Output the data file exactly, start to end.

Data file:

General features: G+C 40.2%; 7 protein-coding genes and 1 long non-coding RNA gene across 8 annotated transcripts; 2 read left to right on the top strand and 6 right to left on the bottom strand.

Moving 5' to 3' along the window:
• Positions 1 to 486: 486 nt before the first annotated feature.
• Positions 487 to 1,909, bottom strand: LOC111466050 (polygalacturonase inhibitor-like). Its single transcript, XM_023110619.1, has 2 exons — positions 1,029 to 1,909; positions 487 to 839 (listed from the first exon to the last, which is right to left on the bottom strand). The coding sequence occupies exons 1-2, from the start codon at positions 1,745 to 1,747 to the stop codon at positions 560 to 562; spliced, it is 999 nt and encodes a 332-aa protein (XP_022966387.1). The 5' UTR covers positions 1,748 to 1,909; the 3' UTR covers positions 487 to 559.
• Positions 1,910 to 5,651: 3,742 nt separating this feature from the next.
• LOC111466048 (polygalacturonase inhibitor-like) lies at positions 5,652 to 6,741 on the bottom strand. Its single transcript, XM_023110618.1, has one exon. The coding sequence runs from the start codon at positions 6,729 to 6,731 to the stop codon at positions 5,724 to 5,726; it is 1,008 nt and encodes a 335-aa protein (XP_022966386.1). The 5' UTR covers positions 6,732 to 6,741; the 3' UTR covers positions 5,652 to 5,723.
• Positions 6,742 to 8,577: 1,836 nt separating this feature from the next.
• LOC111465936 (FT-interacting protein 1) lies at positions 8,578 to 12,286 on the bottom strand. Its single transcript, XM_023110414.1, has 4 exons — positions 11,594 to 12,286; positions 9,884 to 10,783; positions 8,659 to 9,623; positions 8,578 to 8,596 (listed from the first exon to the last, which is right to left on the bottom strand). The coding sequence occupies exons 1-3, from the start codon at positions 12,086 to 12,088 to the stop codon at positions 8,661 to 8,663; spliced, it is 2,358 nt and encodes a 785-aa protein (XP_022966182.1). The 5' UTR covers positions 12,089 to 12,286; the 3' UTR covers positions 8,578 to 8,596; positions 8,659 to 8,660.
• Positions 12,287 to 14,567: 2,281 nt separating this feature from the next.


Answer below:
General features: G+C 40.2%; 7 protein-coding genes and 1 long non-coding RNA gene across 8 annotated transcripts; 2 read left to right on the top strand and 6 right to left on the bottom strand.

Moving 5' to 3' along the window:
• Positions 1 to 486: 486 nt before the first annotated feature.
• Positions 487 to 1,909, bottom strand: LOC111466050 (polygalacturonase inhibitor-like). Its single transcript, XM_023110619.1, has 2 exons — positions 1,029 to 1,909; positions 487 to 839 (listed from the first exon to the last, which is right to left on the bottom strand). The coding sequence occupies exons 1-2, from the start codon at positions 1,745 to 1,747 to the stop codon at positions 560 to 562; spliced, it is 999 nt and encodes a 332-aa protein (XP_022966387.1). The 5' UTR covers positions 1,748 to 1,909; the 3' UTR covers positions 487 to 559.
• Positions 1,910 to 5,651: 3,742 nt separating this feature from the next.
• LOC111466048 (polygalacturonase inhibitor-like) lies at positions 5,652 to 6,741 on the bottom strand. Its single transcript, XM_023110618.1, has one exon. The coding sequence runs from the start codon at positions 6,729 to 6,731 to the stop codon at positions 5,724 to 5,726; it is 1,008 nt and encodes a 335-aa protein (XP_022966386.1). The 5' UTR covers positions 6,732 to 6,741; the 3' UTR covers positions 5,652 to 5,723.
• Positions 6,742 to 8,577: 1,836 nt separating this feature from the next.
• LOC111465936 (FT-interacting protein 1) lies at positions 8,578 to 12,286 on the bottom strand. Its single transcript, XM_023110414.1, has 4 exons — positions 11,594 to 12,286; positions 9,884 to 10,783; positions 8,659 to 9,623; positions 8,578 to 8,596 (listed from the first exon to the last, which is right to left on the bottom strand). The coding sequence occupies exons 1-3, from the start codon at positions 12,086 to 12,088 to the stop codon at positions 8,661 to 8,663; spliced, it is 2,358 nt and encodes a 785-aa protein (XP_022966182.1). The 5' UTR covers positions 12,089 to 12,286; the 3' UTR covers positions 8,578 to 8,596; positions 8,659 to 8,660.
• Positions 12,287 to 14,567: 2,281 nt separating this feature from the next.